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Advice for downdraft cooktop?

Posted by drewem (My Page) on
Mon, Aug 6, 12 at 16:38

In our current home we have an OTR microwave, it isn't vented outside, and has a 300 CFM fan. Our range is a gas Maytag.

In the new build, there will be a KitchenAid Architect Series II KGCD807XSS gas downdraft cooktop. It is vented to the outside, and is rated at 325 CFM.

My question is will this be ok? I typically brown hamburger, or make chicken (for stir-fry, etc). I don't sear anything. I usually don't use oil, except for a little in the stir-fry.

I've noticed that the upper cabinets are messy from the current situation, and I don't want a repeat of that. The builder wants alot of money to put in a range hood, and only has a few options to choose from.

Advice? Thanks!


Follow-Up Postings:

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RE: Advice for downdraft cooktop?

Put in a range hood. It is so worth it. Downdraft and gas don't work well together. If it sucks enough to actually contravene the laws of physics by sucking all that rising hot air downward, then it sucks enough to pull the flame on the gas. 325 CFM is also beyond meager in dealing with the cooking byproducts that will coat your home.

You're building from scratch. If youc can't do it right from the beginning, when can you?


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RE: Advice for downdraft cooktop?

It all depends on what you mean by "lots of money" but if your builder is making it sound like rocket science, then consult another builder. Better to find your own sub and tell you builder to discount anything that was built into your contract than be unhappy with the results afterward.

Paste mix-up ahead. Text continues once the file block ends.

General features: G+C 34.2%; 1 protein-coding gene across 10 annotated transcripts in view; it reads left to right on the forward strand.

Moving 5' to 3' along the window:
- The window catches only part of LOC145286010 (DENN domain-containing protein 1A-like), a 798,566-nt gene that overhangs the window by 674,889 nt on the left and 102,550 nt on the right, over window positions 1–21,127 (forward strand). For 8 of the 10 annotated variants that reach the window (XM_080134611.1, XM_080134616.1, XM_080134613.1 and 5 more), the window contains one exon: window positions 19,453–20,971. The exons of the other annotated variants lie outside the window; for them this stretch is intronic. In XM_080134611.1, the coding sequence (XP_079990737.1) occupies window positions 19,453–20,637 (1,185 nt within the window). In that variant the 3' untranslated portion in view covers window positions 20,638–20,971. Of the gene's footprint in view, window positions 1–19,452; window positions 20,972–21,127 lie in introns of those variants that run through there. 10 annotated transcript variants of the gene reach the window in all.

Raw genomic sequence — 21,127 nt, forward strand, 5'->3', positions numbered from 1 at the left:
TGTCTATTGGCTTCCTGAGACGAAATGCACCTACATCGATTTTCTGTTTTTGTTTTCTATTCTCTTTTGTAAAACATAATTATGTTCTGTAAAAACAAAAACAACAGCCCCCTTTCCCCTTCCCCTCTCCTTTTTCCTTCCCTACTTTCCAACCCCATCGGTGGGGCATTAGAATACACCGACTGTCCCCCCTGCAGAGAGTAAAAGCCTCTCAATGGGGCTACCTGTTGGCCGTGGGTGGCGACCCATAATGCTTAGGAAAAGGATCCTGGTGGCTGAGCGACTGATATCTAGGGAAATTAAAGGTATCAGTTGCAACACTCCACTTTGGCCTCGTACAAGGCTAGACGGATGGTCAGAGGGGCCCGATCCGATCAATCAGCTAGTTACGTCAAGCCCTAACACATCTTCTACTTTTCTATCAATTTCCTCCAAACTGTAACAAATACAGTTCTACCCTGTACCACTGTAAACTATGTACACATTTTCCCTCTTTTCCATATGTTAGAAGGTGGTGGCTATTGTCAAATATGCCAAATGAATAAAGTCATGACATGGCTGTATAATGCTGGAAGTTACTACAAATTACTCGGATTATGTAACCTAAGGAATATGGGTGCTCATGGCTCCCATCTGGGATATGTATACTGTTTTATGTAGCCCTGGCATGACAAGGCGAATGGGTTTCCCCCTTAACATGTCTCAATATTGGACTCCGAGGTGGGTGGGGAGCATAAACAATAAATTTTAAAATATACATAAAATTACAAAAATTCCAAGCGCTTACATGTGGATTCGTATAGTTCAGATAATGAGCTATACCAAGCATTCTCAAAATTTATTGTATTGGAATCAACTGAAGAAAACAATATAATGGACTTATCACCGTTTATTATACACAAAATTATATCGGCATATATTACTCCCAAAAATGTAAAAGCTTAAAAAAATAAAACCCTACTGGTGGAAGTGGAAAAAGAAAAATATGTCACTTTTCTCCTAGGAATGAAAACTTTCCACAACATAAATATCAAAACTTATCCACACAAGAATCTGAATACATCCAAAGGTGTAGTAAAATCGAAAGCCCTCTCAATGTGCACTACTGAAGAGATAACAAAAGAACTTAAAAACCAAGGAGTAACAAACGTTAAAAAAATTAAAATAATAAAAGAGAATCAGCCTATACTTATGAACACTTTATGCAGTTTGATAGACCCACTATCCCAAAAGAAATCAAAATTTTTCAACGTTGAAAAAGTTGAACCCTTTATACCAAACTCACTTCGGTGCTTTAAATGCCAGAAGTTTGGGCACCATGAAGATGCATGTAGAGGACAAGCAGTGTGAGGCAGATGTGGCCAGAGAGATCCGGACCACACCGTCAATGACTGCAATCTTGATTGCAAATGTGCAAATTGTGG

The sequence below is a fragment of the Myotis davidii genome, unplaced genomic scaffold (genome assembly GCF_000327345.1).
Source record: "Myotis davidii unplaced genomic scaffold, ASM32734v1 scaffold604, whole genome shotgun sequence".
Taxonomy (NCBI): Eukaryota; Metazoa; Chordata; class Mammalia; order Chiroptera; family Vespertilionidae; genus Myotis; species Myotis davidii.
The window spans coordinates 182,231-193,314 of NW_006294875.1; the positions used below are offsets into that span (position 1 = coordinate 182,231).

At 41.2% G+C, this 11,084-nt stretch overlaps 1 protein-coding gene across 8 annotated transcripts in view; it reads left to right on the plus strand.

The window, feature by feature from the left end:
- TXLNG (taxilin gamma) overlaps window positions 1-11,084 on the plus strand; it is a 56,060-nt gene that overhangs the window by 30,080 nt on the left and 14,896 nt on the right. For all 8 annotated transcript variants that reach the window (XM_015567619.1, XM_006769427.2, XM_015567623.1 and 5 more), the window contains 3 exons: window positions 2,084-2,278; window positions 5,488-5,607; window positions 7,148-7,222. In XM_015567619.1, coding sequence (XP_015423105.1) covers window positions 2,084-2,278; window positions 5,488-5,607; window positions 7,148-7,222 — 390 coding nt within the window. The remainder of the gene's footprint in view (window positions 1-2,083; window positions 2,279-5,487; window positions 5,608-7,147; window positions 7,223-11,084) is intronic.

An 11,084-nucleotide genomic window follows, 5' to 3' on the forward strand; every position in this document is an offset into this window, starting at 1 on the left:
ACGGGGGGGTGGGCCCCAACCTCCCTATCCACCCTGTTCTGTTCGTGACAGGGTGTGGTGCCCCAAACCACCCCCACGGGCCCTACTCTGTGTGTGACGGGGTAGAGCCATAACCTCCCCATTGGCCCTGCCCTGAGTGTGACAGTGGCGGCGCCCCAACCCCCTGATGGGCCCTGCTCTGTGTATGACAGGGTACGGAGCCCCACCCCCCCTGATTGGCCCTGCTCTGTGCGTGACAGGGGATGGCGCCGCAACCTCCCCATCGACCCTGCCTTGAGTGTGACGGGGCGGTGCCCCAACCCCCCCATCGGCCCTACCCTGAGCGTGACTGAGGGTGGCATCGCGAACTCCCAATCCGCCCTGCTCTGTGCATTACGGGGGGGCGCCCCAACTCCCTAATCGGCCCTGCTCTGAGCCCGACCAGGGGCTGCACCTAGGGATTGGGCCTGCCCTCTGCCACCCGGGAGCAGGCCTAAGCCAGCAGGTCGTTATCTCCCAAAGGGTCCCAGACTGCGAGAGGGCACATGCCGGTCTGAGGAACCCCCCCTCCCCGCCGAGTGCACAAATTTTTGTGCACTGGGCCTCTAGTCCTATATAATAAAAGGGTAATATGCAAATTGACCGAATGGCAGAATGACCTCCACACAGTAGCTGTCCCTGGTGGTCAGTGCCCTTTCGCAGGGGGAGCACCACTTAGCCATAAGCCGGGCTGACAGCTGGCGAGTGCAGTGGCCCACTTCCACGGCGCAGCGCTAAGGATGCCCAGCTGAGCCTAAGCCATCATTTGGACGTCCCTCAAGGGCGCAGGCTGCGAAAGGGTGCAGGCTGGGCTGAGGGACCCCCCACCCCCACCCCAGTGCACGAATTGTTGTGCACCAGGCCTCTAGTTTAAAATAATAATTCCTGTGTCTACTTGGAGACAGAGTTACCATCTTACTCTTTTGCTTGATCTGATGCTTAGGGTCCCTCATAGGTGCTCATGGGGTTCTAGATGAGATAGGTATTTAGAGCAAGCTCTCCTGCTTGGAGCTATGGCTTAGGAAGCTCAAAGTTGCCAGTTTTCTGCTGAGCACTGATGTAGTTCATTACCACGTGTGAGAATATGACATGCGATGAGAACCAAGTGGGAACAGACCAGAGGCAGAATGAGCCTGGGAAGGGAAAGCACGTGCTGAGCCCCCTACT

To give you some idea of relative cost, we spent about 50% of the cost of our range on ventilation. Not all people cook the same and I will admit the type of cooking I typically due does push ventilation systems pretty hard so adjust your expectations accordingly.

Good luck.


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RE: Advice for downdraft cooktop?

An induction cooktop because it does not heat the room air requires less ventilation. It would still benefit from a smaller hood, but probably could get by without makeup air.


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RE: Advice for downdraft cooktop?

Never seen a downdraft that did even an adequate job of removing grease, steam or odors from cooking.

Cut costs elsewhere but get a proper hood vent. Most important things in a kitchen are the cooktop and its venting. everything else is secondary...


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RE: Advice for downdraft cooktop?

I'm so tired of hearing that a downdraft doesn't work with a gas cooktop. I often wonder if the naysayers have ever used a good one for any amount of time. Of course an overhead hood is more efficient- but there are many reasons why it isn't suitable for every kitchen.

25 years ago we installed a Thermador downdraft and cooktop when we replaced an inoperable Jennair unit. 5 years ago we remodeled the kitchen and installed a Dacor downdraft with remote blower and a Dacor gas cooktop (17,000 BTU burners).

We stir fry occasionally, fry bacon on a griddle, sear steaks in a cast iron skillet, boil pasta, cook fish etc. Our ceiling hasn't discolored, nor is it coated in grease, our house doesn't have lingering odors, the flame isn't pulled away from the burner and we've been very happy with the arrangement.

Now if I had gas cooktop with 23,000 BTU's I would certainly reconsider the application.


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RE: Advice for downdraft cooktop?